March 9, 2022

Life After Death: Remembering The Legacy Of The Notorious B.I.G.

Celebrity Remembering Biggie
Life After Death: Remembering The Legacy Of The Notorious B.I.G.

It has been 25 years since the passing of Christopher Wallace better known to the world as The Notorious B.I.G.

Nearly a quarter century following the passing of the hip hop legend, we have seen many changes to the hip hop landscape. Some of the biggest artists today were not yet born that infamous day in 1997. Throughout all of the changes in hip hop during its time, one thing has stayed consistent. Whether it is a party, a movie, a passing car, or even on the radio on HOT 97, the sounds of Biggie Smalls’ music blaring through the speakers is just as impactful now as it was when were first introduced to him in 1994.

His words, rhyme pattern, and overall legend status still relates to a new generation of artists and fans during a time lyricism is not as celebrated as it was during the golden era of the mid-to-late 1990’s.

It was DJ Mister Cee that helped introduce the world to Biggie. Back in 1992, a demo tape was recorded, and ended up in the hands of Sean “Puff Daddy” Combs who at the time was looking for an artist as an A&R for Uptown Records, and came across The Notorious B.I.G. The rest you can say is history.

Here is what The Source had to say about that very demo tape back in 1992.

“If you’re an aspiring rapper and you know you have the flavor and potential to make dope records, you don’t need to go into the studio and spend crazy cash to make a fly demo. You don’t even need a 4-track; just two turntables and a microphone, press record on the tape deck and you’re good to go.

B-I-G is living proof of this fact. His DJ, Hitman 50 Grand, threw a couple classic breaks and instrumentals and let B-I-G do what he had to do: he ripped shit. Straight outta Brooklyn, New York, the heavy-set brother B-I-G has mad skills. His rhymes are fatter then he is.

All four of his jams were basically a freestyle exhibition. Obviously, to come out as an MC takes a lot more than hype rhymes, but rhyme skills are the main ingredient to true success in hip-hop, and when it comes to those, B-I-G’s got plenty.”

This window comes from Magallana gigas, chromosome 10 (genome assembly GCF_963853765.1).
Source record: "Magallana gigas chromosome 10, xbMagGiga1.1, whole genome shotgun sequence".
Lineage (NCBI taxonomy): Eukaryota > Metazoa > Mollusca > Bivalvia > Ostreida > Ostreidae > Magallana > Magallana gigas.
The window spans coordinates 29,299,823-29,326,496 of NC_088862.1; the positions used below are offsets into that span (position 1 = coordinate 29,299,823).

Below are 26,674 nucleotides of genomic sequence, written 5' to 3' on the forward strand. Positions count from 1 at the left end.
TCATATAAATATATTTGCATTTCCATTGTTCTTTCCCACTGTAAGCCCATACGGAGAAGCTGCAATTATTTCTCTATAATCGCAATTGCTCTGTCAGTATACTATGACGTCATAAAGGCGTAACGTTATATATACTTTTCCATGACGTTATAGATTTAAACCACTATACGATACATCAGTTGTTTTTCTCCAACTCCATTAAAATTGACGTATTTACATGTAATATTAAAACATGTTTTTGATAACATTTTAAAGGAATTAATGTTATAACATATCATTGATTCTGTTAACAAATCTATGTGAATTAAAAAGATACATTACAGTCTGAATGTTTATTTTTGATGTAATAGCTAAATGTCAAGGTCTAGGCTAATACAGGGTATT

“Look up in the sky it’s a bird it’s a plane!” It was the remix to Mary J. Blige’s single “Real Love” that allowed mainstream fans to learn about the rapper for the first time with his catchy line. Before releasing his successful debut album, Ready To Die, he built up the hype with classic features such as “Dolly My Baby,” “What’s the 411?” and “Flava In Ya Ear.”

After the success of his single “Party & Bulls***” in 1993, it was time for fans to get a full project from the Brooklyn MC. It was released on September 13, 1994. In 19 tracks, Biggie helped bring the balance of power in hip hop back to the east coast following the dominance of the west brought by the success of Dr. Dre, Snoop Dogg and Death Row Records.

It is Biggie’s strength of storytelling mixed with great production, and with the help of Puff Daddy, exploded onto the scene with a unique blend of street raps with the melodic sounds of classic rhythm and blues. “Big Poppa,” “One More Chance,” and the timeless classic “Juicy” which sampled Mtume’s classic hit “Juicy Fruit,” helped carry the album to popular success.

At the time, Rolling Stone wrote “Ready to Die is the strongest solo rap debut since Ice Cube’s Amerikkka’s Most Wanted. From the breathtakingly visual moments of his birth to his Cobainesque end in “Suicidal Thoughts.”

Going Back To Cali!

Ready to Die was a huge success. He single-handedly brought the East Coast back to its dominance in hip hop. Yet he wasn’t going to slow down. While he went three years between albums, Biggie was still busy. On August 25, 1995, he helped his childhood friends turned rappers, Junior M.A.F.I.A. release their debut album Conspiracy which held classics such as “Players Anthem” and “Get Money.” It was soon after that he began work on his sophomore album. Little did we know the controversy that would surround him.

It was during that time, Biggie got caught up in the infamous beef with himself and his former friend 2Pac. At one time Pac was a mentor to the Brooklyn native, allowing him to stay in his apartment while he began his journey through hip hop. By 1996, following 2Pac’s signing to Death Row Records, the two had become bitter enemies entrenched in a growing media narrative that became the East vs West beef.

On the way of recording his sophomore album, Life After Death, Biggie was involved in a car accident which shattered his left leg, where he was forced to stay in a hospital for three months. He wasn’t going to let the injuries keep him down though. It was time to finish the album.

After recovering, The Notorious B.I.G. left to go to Los Angeles where he began promotion of his sophomore album. Big and Puff had released their first single “Hypnotize,” a song which sampled Herb Alpert’s late 70’s hit “Rise.” The song was gaining success quickly.

Donned in an all-black tuxedo, Biggie’s presence dominated the stage as he performed at the 11th annual Soul Train Awards where he performed “One More Chance” then “Get Money.”

The next day he attended a Vibe Magazine party. It would end up being the last time anyone would see him alive as Biggie’s GMC Suburban was shot up minutes after leaving the party. Much in the way of his biggest foe 2Pac. At 4:15 a.m. EST on March 9, 1997, Christopher Wallace was pronounced dead.

One can only wonder what The Notorious B.I.G. would have done if he were alive today.

Would we have ever heard The Commission with Jay Z and Charli Baltimore? How about that secret project between himself and Fat Joe? Will he still be the king of hip hop? I guess we’ll never know.

Remember the life of The Notorious B.I.G. below.